Babysitting the grandkids
“Sure,” I said, “Why not?” They love their granny, right?
As soon as they rode up in the car, my grandson (we’ll call him Frankie) catapulted out of the back seat and grabbed the large branch of my tree, swinging himself around and landing flat in my flower bed. Isn’t that adorable? My granddaughter, (we’ll call her Sasha) refused to get out of the street. She sat with her head in her hands, sprawling her feet out over the curb. I figured all they needed was a little understanding to get them to comply. Suddenly, the ice cream truck ventured into the neighborhood. They came alive with joy at the thought that I would actually pay $3.75 for a “torpedo popsicle.” In your dreams, I thought as I sauntered into the house. I figured we’d go to the store later and buy a 12 pack for the same price.
Next, they called out that they were hungry. So, I rummaged through the food cupboard, which, if you’ve ever been to my house, doesn’t take long, and came up with their favorite — peanut butter and jelly. Yay! I began to make the sandwiches at the request of my grandson.
Frankie: I want two pieces of bread.
Sasha: Why is the bread brown? I want white bread.
Frankie: Me, too.
Gramma: It’s whole wheat bread, better for ya.
Frankie: No gramma — don’t cut it. I want it folded.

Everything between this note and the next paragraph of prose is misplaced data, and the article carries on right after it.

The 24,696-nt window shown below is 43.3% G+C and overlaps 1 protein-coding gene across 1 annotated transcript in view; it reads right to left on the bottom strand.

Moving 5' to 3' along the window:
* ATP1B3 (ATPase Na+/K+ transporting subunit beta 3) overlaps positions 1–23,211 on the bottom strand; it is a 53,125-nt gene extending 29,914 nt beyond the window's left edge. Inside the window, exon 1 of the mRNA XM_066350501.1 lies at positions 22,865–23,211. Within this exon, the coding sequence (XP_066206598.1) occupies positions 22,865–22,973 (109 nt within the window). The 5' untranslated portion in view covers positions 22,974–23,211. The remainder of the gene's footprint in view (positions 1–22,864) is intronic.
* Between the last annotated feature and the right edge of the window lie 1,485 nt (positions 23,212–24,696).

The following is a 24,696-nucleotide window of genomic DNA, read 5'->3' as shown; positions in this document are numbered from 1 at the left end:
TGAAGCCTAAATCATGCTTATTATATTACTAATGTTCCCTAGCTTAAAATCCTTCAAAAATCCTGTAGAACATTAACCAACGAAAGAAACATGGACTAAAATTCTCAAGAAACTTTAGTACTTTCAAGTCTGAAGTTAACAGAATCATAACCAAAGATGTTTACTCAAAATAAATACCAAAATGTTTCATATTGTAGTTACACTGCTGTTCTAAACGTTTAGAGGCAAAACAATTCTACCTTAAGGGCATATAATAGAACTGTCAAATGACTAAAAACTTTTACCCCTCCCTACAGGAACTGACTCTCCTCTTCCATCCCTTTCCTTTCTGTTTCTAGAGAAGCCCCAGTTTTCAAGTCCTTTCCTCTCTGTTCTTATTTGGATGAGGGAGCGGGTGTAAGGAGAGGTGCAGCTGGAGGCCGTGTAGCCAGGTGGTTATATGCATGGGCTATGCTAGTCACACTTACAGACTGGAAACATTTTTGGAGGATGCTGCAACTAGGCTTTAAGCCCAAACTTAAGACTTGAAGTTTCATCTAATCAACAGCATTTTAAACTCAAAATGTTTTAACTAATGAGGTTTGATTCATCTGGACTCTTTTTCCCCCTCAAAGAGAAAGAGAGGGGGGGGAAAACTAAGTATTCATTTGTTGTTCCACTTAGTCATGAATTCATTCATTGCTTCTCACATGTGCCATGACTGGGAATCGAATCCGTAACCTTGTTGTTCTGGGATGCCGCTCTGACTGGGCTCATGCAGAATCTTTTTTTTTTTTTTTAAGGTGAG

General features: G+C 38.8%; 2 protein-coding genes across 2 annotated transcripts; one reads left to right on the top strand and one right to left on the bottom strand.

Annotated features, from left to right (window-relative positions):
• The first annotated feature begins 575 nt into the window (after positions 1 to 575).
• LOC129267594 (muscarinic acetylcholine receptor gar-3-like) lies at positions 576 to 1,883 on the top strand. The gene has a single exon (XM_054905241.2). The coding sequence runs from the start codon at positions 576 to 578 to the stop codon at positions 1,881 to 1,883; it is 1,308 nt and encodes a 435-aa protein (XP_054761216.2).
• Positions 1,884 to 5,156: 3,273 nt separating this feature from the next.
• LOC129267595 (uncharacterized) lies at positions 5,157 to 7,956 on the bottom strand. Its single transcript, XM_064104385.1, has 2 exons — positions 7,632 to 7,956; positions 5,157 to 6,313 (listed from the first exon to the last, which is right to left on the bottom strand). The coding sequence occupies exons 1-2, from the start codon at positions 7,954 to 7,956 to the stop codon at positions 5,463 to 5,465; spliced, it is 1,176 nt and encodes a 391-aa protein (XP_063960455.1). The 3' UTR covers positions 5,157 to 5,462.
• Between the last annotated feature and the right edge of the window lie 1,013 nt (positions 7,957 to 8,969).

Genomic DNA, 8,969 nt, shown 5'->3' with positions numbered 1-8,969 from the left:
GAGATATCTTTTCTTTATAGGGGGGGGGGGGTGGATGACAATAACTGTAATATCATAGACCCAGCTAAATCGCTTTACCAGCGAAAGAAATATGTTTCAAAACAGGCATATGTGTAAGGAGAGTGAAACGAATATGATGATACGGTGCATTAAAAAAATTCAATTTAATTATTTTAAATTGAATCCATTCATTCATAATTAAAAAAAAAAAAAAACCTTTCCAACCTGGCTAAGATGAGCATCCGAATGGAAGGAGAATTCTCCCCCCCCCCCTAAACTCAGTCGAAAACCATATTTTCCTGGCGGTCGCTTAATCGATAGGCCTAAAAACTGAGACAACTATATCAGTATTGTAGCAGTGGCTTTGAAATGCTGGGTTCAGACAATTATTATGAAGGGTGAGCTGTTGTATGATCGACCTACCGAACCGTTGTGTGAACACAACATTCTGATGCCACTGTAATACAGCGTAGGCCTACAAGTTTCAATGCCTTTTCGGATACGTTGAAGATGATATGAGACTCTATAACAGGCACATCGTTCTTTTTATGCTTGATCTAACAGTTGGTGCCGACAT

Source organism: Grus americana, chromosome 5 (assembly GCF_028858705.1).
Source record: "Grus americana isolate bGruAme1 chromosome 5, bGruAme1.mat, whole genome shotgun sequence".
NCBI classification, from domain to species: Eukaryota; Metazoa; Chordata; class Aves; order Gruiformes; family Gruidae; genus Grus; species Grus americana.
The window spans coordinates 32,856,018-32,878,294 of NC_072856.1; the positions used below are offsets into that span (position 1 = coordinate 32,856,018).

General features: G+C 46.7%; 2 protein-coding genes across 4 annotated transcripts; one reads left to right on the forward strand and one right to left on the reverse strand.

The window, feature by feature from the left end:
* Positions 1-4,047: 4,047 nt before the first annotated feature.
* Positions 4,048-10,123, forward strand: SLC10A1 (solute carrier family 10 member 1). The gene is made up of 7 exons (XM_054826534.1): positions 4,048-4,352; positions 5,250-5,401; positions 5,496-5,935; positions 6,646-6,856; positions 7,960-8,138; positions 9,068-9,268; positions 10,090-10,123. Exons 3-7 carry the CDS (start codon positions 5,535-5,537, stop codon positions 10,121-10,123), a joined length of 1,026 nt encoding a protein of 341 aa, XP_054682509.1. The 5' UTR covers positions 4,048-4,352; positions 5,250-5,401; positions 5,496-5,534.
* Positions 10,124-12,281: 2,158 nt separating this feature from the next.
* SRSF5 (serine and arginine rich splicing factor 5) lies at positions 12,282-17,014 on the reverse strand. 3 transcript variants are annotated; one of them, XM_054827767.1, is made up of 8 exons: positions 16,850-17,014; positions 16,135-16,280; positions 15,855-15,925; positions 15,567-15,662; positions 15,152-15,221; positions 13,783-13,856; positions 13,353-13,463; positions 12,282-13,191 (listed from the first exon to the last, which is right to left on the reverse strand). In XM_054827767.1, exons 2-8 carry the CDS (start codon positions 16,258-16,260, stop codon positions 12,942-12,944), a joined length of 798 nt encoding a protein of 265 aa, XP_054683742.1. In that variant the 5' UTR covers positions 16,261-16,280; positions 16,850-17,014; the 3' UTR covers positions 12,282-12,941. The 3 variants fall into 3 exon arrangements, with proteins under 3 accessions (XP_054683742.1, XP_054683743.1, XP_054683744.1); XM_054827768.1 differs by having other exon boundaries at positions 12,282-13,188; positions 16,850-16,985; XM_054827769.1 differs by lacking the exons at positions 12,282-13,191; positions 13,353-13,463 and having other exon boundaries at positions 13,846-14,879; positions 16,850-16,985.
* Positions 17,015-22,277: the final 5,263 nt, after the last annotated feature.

Sasha: Gramma, I want mine cut. No, not that way, the other way. (Frankie drops his sandwich face down on the floor.)
Gramma: I’ll have to make you another one.
Sasha: I want milk.
Frankie: Yeah, chocolate milk.
Gramma: No chocolate. I only have white.
Sasha: I want the red cup.
Frankie: No, it’s mine. I want the red cup. Gramma, did-in’t you give ME the red cup?
Sasha: (now crying) I don’t like the BLUE cuhhppp.
Frankie: Can I have ice in mine?
Sasha: (sobbing) Me, too.
Frankie: I want two ice cubes.
Sasha: How come he got two? I want two, too. (now screaming)
I want to drink chocolate milk in my red cup with two ice cubes!
Frankie: I want something else to drink.
Gramma: Me, too. See ya later — I’m goin’ to the bar.
— Mari’ Emeraude
This essay is an excerpt from Mari’ Emeraude’s book, Your Face Will Freeze Like That and other stuff mom told us. Visit her author page here.